Energy management systems (EMS) in smart grid (SG) are complex and dynamic systems that require intelligent decision-making to optimize energy usage and reduce costs. Integrating renewable energy sources, energy storage systems, and SG technologies has significantly increased data volume and complexity in EMS. Machine learning (ML) and deep learning (DL) techniques are increasingly being applied to the EMS to address these challenges and to make them more efficient and reliable. ML algorithms can be used to analyze large amounts of data from smart meters, IoT devices, and other sources to identify patterns and trends. This can help predict energy demand and supply and identify areas of inefficiency that can be improved. On the other hand, DL techniques can be used to model complex relationships between variables and make accurate predictions. For example, neural networks can be used to predict energy consumption based on historical data and weather patterns. Overall, ML and DL techniques can help optimize energy usage, reduce costs, and improve the efficiency of EMSs in smart grids. This chapter systematically reviews various ML and DL algorithms covering their critical applications, advantages, disadvantages, research gaps, and solutions. The several ML and DL strategies employed to meet various restrictions and achieve various EMS objectives are also compared and critically analyzed in this review study. It also discusses potential research directions and recommendations for implementing ML and DL techniques in EMS for SG 3.0.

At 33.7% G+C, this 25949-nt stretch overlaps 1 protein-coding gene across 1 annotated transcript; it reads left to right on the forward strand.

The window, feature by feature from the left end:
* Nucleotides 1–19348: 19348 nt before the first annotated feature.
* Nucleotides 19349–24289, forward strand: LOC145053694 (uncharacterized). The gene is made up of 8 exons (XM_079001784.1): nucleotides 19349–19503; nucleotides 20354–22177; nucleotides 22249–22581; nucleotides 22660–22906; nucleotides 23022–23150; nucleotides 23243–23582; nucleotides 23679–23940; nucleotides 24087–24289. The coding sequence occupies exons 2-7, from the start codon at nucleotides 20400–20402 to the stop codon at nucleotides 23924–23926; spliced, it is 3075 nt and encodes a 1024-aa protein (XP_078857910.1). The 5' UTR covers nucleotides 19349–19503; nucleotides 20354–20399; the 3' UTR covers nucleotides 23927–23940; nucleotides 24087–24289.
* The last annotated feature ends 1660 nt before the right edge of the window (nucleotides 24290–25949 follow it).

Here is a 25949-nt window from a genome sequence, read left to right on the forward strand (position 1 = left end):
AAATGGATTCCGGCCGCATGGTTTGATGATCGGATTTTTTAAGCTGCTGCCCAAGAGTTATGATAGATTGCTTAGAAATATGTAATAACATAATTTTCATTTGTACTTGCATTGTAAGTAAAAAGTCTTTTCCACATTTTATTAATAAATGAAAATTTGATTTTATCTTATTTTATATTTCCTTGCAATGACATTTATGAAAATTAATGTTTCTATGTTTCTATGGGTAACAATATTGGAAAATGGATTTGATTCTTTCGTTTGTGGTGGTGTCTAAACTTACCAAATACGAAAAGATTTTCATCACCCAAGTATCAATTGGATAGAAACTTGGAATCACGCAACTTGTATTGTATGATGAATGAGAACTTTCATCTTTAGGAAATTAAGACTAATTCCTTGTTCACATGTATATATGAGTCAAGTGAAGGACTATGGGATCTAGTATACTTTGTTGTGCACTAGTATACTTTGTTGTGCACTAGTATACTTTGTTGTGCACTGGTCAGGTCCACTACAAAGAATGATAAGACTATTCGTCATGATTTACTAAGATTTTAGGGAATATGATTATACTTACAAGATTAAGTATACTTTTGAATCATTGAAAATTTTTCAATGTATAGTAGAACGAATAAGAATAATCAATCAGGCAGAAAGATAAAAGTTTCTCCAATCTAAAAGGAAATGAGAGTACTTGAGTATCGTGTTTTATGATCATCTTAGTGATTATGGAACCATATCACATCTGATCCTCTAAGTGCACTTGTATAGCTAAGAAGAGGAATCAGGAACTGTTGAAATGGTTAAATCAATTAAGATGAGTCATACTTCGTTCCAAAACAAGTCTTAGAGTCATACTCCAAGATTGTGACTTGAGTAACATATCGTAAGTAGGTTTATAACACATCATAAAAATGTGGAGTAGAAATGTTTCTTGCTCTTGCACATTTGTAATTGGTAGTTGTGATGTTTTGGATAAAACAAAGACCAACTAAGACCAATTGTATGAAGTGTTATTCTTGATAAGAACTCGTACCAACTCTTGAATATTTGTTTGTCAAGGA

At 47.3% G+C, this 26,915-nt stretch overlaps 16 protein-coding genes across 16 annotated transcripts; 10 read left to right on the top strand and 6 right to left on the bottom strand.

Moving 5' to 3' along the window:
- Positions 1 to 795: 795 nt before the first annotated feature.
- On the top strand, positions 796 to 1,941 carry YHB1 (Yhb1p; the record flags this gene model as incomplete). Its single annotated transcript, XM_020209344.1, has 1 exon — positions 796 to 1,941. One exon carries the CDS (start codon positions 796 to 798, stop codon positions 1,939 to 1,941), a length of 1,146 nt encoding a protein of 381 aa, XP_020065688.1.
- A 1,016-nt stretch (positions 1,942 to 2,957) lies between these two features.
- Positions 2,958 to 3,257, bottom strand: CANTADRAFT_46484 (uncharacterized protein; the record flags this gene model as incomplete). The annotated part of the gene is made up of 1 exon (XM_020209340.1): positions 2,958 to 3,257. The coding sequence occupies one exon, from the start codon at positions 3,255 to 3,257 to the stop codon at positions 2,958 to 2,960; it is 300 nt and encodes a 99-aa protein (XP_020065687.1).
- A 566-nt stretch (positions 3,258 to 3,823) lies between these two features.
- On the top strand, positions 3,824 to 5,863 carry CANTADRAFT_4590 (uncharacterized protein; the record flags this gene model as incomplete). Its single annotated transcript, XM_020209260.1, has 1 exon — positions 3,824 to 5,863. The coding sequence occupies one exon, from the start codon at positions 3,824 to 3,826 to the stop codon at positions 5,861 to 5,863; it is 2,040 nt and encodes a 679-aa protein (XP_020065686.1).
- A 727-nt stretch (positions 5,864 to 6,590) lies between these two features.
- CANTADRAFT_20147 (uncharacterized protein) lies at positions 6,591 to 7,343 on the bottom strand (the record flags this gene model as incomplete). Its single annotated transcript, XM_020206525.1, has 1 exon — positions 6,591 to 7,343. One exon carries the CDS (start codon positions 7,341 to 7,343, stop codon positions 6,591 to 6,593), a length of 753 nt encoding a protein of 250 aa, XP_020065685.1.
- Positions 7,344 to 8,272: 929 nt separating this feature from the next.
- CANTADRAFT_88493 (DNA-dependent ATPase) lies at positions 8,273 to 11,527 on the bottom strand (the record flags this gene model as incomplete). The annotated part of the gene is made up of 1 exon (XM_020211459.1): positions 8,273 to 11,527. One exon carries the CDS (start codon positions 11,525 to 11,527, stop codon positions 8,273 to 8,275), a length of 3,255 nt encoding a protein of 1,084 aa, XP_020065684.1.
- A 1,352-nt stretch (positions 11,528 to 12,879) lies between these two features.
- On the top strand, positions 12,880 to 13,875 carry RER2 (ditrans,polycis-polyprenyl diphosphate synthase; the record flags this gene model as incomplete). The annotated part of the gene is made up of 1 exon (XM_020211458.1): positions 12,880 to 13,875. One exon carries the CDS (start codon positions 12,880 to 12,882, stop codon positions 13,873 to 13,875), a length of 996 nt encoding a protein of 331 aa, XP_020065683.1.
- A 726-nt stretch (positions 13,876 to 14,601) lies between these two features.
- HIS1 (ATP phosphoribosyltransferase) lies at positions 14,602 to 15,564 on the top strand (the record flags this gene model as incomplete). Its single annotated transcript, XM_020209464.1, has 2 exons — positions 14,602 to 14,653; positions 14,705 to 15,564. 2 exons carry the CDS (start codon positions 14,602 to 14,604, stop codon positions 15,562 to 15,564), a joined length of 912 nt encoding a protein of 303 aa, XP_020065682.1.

Amitkumar V. Jha, Bhargav Appasani, Deepak Kumar Gupta, Srinivas Ramavath, Mohammad S. Khan
Evolutionary Algorithms for Load Frequency Control of Renewable Microgrid